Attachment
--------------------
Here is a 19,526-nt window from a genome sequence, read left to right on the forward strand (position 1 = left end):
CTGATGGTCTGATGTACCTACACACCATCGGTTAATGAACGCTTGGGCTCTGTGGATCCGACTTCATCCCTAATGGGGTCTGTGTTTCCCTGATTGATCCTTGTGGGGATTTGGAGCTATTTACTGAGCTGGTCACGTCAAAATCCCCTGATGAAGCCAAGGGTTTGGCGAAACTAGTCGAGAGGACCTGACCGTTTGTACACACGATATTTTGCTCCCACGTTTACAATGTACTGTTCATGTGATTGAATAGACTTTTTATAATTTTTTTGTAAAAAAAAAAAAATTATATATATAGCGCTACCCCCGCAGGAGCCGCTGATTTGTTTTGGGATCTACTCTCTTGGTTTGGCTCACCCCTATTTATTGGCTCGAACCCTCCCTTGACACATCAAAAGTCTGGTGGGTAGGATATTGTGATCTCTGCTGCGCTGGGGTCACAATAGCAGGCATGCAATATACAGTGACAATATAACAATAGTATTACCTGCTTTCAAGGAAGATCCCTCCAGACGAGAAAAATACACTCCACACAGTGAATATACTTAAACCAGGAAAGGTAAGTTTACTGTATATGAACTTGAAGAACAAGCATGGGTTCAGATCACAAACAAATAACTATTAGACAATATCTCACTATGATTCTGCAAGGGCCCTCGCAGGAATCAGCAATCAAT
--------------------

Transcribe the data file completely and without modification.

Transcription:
Here is a 19,526-nt window from a genome sequence, read left to right on the forward strand (position 1 = left end):
CTGATGGTCTGATGTACCTACACACCATCGGTTAATGAACGCTTGGGCTCTGTGGATCCGACTTCATCCCTAATGGGGTCTGTGTTTCCCTGATTGATCCTTGTGGGGATTTGGAGCTATTTACTGAGCTGGTCACGTCAAAATCCCCTGATGAAGCCAAGGGTTTGGCGAAACTAGTCGAGAGGACCTGACCGTTTGTACACACGATATTTTGCTCCCACGTTTACAATGTACTGTTCATGTGATTGAATAGACTTTTTATAATTTTTTTGTAAAAAAAAAAAAATTATATATATAGCGCTACCCCCGCAGGAGCCGCTGATTTGTTTTGGGATCTACTCTCTTGGTTTGGCTCACCCCTATTTATTGGCTCGAACCCTCCCTTGACACATCAAAAGTCTGGTGGGTAGGATATTGTGATCTCTGCTGCGCTGGGGTCACAATAGCAGGCATGCAATATACAGTGACAATATAACAATAGTATTACCTGCTTTCAAGGAAGATCCCTCCAGACGAGAAAAATACACTCCACACAGTGAATATACTTAAACCAGGAAAGGTAAGTTTACTGTATATGAACTTGAAGAACAAGCATGGGTTCAGATCACAAACAAATAACTATTAGACAATATCTCACTATGATTCTGCAAGGGCCCTCGCAGGAATCAGCAATCAAT